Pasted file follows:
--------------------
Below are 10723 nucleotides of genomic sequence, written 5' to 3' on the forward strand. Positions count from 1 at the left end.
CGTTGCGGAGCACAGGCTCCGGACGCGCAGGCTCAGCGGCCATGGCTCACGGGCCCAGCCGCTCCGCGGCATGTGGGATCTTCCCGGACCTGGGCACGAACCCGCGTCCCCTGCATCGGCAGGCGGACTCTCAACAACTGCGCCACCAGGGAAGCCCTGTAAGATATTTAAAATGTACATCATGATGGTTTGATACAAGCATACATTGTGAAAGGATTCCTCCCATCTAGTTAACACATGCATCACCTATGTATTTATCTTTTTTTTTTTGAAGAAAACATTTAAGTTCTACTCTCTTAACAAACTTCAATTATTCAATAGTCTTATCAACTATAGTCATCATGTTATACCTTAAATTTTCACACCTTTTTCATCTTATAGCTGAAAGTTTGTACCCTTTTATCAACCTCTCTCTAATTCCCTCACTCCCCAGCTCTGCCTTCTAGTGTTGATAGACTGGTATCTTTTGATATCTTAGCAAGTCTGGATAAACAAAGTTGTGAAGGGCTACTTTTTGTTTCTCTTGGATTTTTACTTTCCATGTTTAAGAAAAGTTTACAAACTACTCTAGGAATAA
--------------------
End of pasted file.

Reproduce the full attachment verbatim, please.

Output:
Below are 10723 nucleotides of genomic sequence, written 5' to 3' on the forward strand. Positions count from 1 at the left end.
CGTTGCGGAGCACAGGCTCCGGACGCGCAGGCTCAGCGGCCATGGCTCACGGGCCCAGCCGCTCCGCGGCATGTGGGATCTTCCCGGACCTGGGCACGAACCCGCGTCCCCTGCATCGGCAGGCGGACTCTCAACAACTGCGCCACCAGGGAAGCCCTGTAAGATATTTAAAATGTACATCATGATGGTTTGATACAAGCATACATTGTGAAAGGATTCCTCCCATCTAGTTAACACATGCATCACCTATGTATTTATCTTTTTTTTTTTGAAGAAAACATTTAAGTTCTACTCTCTTAACAAACTTCAATTATTCAATAGTCTTATCAACTATAGTCATCATGTTATACCTTAAATTTTCACACCTTTTTCATCTTATAGCTGAAAGTTTGTACCCTTTTATCAACCTCTCTCTAATTCCCTCACTCCCCAGCTCTGCCTTCTAGTGTTGATAGACTGGTATCTTTTGATATCTTAGCAAGTCTGGATAAACAAAGTTGTGAAGGGCTACTTTTTGTTTCTCTTGGATTTTTACTTTCCATGTTTAAGAAAAGTTTACAAACTACTCTAGGAATAA